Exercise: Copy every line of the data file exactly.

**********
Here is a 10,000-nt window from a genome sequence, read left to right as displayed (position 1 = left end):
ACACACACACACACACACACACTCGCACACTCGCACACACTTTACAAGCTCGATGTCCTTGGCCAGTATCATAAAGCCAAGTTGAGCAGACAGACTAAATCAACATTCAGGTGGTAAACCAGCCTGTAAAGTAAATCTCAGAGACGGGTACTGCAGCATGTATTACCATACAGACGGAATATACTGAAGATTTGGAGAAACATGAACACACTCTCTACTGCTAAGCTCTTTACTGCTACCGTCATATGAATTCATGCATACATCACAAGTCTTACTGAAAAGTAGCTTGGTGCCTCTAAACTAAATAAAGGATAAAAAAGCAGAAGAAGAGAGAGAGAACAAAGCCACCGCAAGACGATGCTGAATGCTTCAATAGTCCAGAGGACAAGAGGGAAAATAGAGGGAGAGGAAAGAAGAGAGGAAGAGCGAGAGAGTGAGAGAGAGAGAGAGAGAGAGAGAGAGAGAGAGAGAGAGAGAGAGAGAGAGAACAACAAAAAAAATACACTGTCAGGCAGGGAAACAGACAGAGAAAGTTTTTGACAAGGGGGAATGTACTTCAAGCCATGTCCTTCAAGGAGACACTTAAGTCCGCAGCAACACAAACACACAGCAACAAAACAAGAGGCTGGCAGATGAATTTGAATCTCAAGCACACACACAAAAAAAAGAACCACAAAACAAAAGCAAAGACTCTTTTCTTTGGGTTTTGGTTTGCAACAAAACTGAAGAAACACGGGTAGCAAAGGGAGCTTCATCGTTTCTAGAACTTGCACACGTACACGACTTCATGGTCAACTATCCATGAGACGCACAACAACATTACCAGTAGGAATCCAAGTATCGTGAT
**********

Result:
Here is a 10,000-nt window from a genome sequence, read left to right as displayed (position 1 = left end):
ACACACACACACACACACACACTCGCACACTCGCACACACTTTACAAGCTCGATGTCCTTGGCCAGTATCATAAAGCCAAGTTGAGCAGACAGACTAAATCAACATTCAGGTGGTAAACCAGCCTGTAAAGTAAATCTCAGAGACGGGTACTGCAGCATGTATTACCATACAGACGGAATATACTGAAGATTTGGAGAAACATGAACACACTCTCTACTGCTAAGCTCTTTACTGCTACCGTCATATGAATTCATGCATACATCACAAGTCTTACTGAAAAGTAGCTTGGTGCCTCTAAACTAAATAAAGGATAAAAAAGCAGAAGAAGAGAGAGAGAACAAAGCCACCGCAAGACGATGCTGAATGCTTCAATAGTCCAGAGGACAAGAGGGAAAATAGAGGGAGAGGAAAGAAGAGAGGAAGAGCGAGAGAGTGAGAGAGAGAGAGAGAGAGAGAGAGAGAGAGAGAGAGAGAGAGAGAGAGAGAACAACAAAAAAAATACACTGTCAGGCAGGGAAACAGACAGAGAAAGTTTTTGACAAGGGGGAATGTACTTCAAGCCATGTCCTTCAAGGAGACACTTAAGTCCGCAGCAACACAAACACACAGCAACAAAACAAGAGGCTGGCAGATGAATTTGAATCTCAAGCACACACACAAAAAAAAGAACCACAAAACAAAAGCAAAGACTCTTTTCTTTGGGTTTTGGTTTGCAACAAAACTGAAGAAACACGGGTAGCAAAGGGAGCTTCATCGTTTCTAGAACTTGCACACGTACACGACTTCATGGTCAACTATCCATGAGACGCACAACAACATTACCAGTAGGAATCCAAGTATCGTGAT